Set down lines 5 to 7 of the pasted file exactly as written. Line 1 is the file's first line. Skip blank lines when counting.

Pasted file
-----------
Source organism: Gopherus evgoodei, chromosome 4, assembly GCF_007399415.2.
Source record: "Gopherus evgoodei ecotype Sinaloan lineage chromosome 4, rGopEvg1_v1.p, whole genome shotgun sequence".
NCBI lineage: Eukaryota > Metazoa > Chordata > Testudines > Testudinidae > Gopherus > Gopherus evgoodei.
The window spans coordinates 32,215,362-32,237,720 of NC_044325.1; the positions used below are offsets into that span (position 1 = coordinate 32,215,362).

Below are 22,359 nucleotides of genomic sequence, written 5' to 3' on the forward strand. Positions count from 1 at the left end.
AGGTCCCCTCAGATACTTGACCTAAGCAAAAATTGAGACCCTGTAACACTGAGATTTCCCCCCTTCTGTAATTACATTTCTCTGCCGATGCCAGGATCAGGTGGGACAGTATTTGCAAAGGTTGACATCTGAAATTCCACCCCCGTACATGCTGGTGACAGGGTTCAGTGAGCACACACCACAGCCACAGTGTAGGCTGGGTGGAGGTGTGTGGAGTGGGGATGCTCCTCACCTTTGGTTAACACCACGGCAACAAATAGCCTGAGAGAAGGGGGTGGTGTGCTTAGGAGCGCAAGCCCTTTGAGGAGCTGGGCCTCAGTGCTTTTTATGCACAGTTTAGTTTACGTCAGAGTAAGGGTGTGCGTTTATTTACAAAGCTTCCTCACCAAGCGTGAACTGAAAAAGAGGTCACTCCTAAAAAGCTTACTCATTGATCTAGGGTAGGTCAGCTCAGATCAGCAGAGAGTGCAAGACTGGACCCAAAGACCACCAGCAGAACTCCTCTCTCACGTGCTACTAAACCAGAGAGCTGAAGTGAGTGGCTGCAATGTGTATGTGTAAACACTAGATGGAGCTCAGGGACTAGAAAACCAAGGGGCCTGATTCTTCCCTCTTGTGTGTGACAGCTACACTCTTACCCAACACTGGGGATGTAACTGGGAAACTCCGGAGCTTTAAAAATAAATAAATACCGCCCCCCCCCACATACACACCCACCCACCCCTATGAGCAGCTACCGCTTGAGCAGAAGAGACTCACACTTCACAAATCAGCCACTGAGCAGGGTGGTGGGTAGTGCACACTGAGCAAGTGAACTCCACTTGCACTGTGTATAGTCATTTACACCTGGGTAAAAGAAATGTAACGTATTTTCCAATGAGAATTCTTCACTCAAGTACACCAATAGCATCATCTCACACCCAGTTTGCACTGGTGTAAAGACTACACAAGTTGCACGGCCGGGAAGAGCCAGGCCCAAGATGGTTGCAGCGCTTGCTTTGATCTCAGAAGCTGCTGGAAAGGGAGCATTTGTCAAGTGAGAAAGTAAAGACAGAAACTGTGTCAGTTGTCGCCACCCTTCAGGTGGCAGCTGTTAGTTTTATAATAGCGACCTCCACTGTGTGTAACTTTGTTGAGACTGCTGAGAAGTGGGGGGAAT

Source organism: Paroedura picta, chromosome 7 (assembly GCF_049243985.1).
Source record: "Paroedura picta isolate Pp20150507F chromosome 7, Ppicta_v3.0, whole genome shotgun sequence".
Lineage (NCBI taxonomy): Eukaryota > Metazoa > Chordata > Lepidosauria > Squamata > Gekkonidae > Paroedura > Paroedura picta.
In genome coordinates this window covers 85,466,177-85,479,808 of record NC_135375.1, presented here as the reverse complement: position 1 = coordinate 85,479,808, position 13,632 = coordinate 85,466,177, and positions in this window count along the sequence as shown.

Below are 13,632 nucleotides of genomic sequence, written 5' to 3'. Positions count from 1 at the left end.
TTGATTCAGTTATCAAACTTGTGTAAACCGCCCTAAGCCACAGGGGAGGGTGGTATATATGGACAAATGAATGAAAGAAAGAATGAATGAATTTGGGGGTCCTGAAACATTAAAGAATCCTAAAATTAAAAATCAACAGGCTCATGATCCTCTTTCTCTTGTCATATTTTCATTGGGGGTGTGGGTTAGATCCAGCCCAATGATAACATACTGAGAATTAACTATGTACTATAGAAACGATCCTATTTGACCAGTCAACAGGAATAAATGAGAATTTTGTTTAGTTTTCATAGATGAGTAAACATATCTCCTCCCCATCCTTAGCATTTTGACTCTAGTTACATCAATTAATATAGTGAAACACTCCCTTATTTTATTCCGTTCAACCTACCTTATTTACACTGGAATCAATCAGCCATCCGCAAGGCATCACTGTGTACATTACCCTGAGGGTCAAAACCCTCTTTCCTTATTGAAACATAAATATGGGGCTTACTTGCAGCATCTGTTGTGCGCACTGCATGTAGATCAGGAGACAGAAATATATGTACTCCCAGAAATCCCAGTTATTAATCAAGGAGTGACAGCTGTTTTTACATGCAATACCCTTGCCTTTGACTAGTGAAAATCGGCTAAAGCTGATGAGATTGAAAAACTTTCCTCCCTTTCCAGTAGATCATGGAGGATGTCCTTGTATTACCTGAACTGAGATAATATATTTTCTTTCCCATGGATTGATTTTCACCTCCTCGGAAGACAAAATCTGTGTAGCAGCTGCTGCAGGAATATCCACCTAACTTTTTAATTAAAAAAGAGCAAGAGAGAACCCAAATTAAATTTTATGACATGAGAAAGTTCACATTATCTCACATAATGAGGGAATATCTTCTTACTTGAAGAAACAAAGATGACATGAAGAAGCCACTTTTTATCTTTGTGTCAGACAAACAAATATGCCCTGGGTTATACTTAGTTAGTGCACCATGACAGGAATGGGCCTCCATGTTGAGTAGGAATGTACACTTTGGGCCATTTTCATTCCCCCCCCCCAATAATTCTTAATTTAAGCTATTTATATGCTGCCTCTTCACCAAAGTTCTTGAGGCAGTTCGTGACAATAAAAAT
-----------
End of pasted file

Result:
Below are 22,359 nucleotides of genomic sequence, written 5' to 3' on the forward strand. Positions count from 1 at the left end.
AGGTCCCCTCAGATACTTGACCTAAGCAAAAATTGAGACCCTGTAACACTGAGATTTCCCCCCTTCTGTAATTACATTTCTCTGCCGATGCCAGGATCAGGTGGGACAGTATTTGCAAAGGTTGACATCTGAAATTCCACCCCCGTACATGCTGGTGACAGGGTTCAGTGAGCACACACCACAGCCACAGTGTAGGCTGGGTGGAGGTGTGTGGAGTGGGGATGCTCCTCACCTTTGGTTAACACCACGGCAACAAATAGCCTGAGAGAAGGGGGTGGTGTGCTTAGGAGCGCAAGCCCTTTGAGGAGCTGGGCCTCAGTGCTTTTTATGCACAGTTTAGTTTACGTCAGAGTAAGGGTGTGCGTTTATTTACAAAGCTTCCTCACCAAGCGTGAACTGAAAAAGAGGTCACTCCTAAAAAGCTTACTCATTGATCTAGGGTAGGTCAGCTCAGATCAGCAGAGAGTGCAAGACTGGACCCAAAGACCACCAGCAGAACTCCTCTCTCACGTGCTACTAAACCAGAGAGCTGAAGTGAGTGGCTGCAATGTGTATGTGTAAACACTAGATGGAGCTCAGGGACTAGAAAACCAAGGGGCCTGATTCTTCCCTCTTGTGTGTGACAGCTACACTCTTACCCAACACTGGGGATGTAACTGGGAAACTCCGGAGCTTTAAAAATAAATAAATACCGCCCCCCCCCACATACACACCCACCCACCCCTATGAGCAGCTACCGCTTGAGCAGAAGAGACTCACACTTCACAAATCAGCCACTGAGCAGGGTGGTGGGTAGTGCACACTGAGCAAGTGAACTCCACTTGCACTGTGTATAGTCATTTACACCTGGGTAAAAGAAATGTAACGTATTTTCCAATGAGAATTCTTCACTCAAGTACACCAATAGCATCATCTCACACCCAGTTTGCACTGGTGTAAAGACTACACAAGTTGCACGGCCGGGAAGAGCCAGGCCCAAGATGGTTGCAGCGCTTGCTTTGATCTCAGAAGCTGCTGGAAAGGGAGCATTTGTCAAGTGAGAAAGTAAAGACAGAAACTGTGTCAGTTGTCGCCACCCTTCAGGTGGCAGCTGTTAGTTTTATAATAGCGACCTCCACTGTGTGTAACTTTGTTGAGACTGCTGAGAAGTGGGGGGAAT

Source organism: Paroedura picta, chromosome 7 (assembly GCF_049243985.1).